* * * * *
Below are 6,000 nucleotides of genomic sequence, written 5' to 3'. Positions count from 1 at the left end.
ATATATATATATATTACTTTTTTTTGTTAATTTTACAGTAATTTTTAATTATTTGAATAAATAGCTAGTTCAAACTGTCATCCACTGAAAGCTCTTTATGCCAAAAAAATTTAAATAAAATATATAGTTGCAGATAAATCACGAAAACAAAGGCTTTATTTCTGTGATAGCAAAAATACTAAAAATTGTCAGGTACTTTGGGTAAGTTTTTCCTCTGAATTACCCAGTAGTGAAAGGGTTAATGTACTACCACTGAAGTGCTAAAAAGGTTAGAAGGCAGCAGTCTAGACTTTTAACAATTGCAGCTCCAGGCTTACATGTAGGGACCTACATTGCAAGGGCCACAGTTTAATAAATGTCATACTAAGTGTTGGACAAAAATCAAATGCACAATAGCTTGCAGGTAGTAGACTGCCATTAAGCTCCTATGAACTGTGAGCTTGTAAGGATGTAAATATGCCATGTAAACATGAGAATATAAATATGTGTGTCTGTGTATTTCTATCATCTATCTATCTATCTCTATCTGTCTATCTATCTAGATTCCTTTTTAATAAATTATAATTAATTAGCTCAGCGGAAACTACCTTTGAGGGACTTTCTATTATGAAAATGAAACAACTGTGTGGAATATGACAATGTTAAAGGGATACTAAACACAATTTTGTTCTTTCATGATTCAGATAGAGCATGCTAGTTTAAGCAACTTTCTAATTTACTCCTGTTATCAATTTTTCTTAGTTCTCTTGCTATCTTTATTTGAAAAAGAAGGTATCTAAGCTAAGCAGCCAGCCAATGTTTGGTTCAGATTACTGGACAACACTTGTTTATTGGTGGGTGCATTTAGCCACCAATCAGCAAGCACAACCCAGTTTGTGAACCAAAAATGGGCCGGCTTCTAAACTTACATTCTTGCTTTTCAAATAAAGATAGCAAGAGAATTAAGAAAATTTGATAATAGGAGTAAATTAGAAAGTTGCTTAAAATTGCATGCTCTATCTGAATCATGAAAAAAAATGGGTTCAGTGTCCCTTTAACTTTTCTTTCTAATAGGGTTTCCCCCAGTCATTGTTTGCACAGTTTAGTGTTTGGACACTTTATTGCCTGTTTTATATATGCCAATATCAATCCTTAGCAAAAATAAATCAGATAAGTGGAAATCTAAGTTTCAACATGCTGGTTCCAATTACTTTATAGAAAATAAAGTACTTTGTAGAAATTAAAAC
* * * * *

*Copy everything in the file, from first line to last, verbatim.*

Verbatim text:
Below are 6,000 nucleotides of genomic sequence, written 5' to 3'. Positions count from 1 at the left end.
ATATATATATATATTACTTTTTTTTGTTAATTTTACAGTAATTTTTAATTATTTGAATAAATAGCTAGTTCAAACTGTCATCCACTGAAAGCTCTTTATGCCAAAAAAATTTAAATAAAATATATAGTTGCAGATAAATCACGAAAACAAAGGCTTTATTTCTGTGATAGCAAAAATACTAAAAATTGTCAGGTACTTTGGGTAAGTTTTTCCTCTGAATTACCCAGTAGTGAAAGGGTTAATGTACTACCACTGAAGTGCTAAAAAGGTTAGAAGGCAGCAGTCTAGACTTTTAACAATTGCAGCTCCAGGCTTACATGTAGGGACCTACATTGCAAGGGCCACAGTTTAATAAATGTCATACTAAGTGTTGGACAAAAATCAAATGCACAATAGCTTGCAGGTAGTAGACTGCCATTAAGCTCCTATGAACTGTGAGCTTGTAAGGATGTAAATATGCCATGTAAACATGAGAATATAAATATGTGTGTCTGTGTATTTCTATCATCTATCTATCTATCTCTATCTGTCTATCTATCTAGATTCCTTTTTAATAAATTATAATTAATTAGCTCAGCGGAAACTACCTTTGAGGGACTTTCTATTATGAAAATGAAACAACTGTGTGGAATATGACAATGTTAAAGGGATACTAAACACAATTTTGTTCTTTCATGATTCAGATAGAGCATGCTAGTTTAAGCAACTTTCTAATTTACTCCTGTTATCAATTTTTCTTAGTTCTCTTGCTATCTTTATTTGAAAAAGAAGGTATCTAAGCTAAGCAGCCAGCCAATGTTTGGTTCAGATTACTGGACAACACTTGTTTATTGGTGGGTGCATTTAGCCACCAATCAGCAAGCACAACCCAGTTTGTGAACCAAAAATGGGCCGGCTTCTAAACTTACATTCTTGCTTTTCAAATAAAGATAGCAAGAGAATTAAGAAAATTTGATAATAGGAGTAAATTAGAAAGTTGCTTAAAATTGCATGCTCTATCTGAATCATGAAAAAAAATGGGTTCAGTGTCCCTTTAACTTTTCTTTCTAATAGGGTTTCCCCCAGTCATTGTTTGCACAGTTTAGTGTTTGGACACTTTATTGCCTGTTTTATATATGCCAATATCAATCCTTAGCAAAAATAAATCAGATAAGTGGAAATCTAAGTTTCAACATGCTGGTTCCAATTACTTTATAGAAAATAAAGTACTTTGTAGAAATTAAAAC